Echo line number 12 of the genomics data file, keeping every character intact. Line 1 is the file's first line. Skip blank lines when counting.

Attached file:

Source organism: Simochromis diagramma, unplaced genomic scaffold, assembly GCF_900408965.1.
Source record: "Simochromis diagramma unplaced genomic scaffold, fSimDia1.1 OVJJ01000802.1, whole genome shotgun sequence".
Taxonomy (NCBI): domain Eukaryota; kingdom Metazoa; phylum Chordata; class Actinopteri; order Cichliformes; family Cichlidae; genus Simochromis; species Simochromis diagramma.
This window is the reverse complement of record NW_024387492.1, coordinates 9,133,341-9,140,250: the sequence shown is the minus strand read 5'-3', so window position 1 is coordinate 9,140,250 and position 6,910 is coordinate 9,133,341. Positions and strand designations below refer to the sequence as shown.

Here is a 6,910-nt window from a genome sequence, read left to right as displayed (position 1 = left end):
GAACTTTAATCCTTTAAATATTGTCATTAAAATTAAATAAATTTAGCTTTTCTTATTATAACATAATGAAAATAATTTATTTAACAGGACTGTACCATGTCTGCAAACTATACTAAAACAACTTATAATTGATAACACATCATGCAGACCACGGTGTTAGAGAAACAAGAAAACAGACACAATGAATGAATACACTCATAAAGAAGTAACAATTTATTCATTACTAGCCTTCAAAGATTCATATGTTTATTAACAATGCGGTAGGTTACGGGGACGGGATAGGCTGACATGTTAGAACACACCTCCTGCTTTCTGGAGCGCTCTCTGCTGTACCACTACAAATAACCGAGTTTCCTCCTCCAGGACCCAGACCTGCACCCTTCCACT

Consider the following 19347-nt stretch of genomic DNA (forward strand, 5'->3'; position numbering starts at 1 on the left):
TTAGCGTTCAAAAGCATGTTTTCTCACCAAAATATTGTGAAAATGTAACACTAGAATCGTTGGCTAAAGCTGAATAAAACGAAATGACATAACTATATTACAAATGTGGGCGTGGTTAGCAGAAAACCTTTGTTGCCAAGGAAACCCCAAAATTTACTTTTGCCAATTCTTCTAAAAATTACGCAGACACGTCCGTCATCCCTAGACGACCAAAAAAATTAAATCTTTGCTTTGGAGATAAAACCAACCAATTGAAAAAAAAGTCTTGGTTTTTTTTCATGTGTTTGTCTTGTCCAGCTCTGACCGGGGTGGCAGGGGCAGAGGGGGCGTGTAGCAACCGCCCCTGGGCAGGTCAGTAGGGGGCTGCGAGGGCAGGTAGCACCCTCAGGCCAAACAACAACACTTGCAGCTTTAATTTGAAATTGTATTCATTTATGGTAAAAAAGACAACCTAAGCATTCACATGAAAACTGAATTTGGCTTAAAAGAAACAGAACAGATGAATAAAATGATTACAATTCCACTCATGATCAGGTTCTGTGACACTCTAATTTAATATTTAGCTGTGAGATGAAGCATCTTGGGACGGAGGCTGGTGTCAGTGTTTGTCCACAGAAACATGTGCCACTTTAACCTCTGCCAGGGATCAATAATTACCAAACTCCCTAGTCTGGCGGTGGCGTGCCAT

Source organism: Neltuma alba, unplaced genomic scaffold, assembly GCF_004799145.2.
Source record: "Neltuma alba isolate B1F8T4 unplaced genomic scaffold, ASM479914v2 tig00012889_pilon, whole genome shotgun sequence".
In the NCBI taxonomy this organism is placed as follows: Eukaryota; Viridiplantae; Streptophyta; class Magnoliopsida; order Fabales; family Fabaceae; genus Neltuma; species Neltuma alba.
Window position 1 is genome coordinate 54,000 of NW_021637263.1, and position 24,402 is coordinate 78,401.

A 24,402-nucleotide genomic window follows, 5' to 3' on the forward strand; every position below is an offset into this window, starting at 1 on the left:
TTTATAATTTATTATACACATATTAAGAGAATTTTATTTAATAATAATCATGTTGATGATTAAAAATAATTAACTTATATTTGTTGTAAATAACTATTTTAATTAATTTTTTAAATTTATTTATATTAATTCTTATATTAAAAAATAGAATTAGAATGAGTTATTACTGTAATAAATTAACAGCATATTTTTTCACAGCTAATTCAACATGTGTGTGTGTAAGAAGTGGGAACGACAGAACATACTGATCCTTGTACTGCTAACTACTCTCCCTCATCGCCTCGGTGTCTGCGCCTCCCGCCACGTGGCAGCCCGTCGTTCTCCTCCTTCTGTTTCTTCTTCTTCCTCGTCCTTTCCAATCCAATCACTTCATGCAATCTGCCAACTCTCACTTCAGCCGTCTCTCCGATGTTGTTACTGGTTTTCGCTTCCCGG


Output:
Window position 1 is genome coordinate 54,000 of NW_021637263.1, and position 24,402 is coordinate 78,401.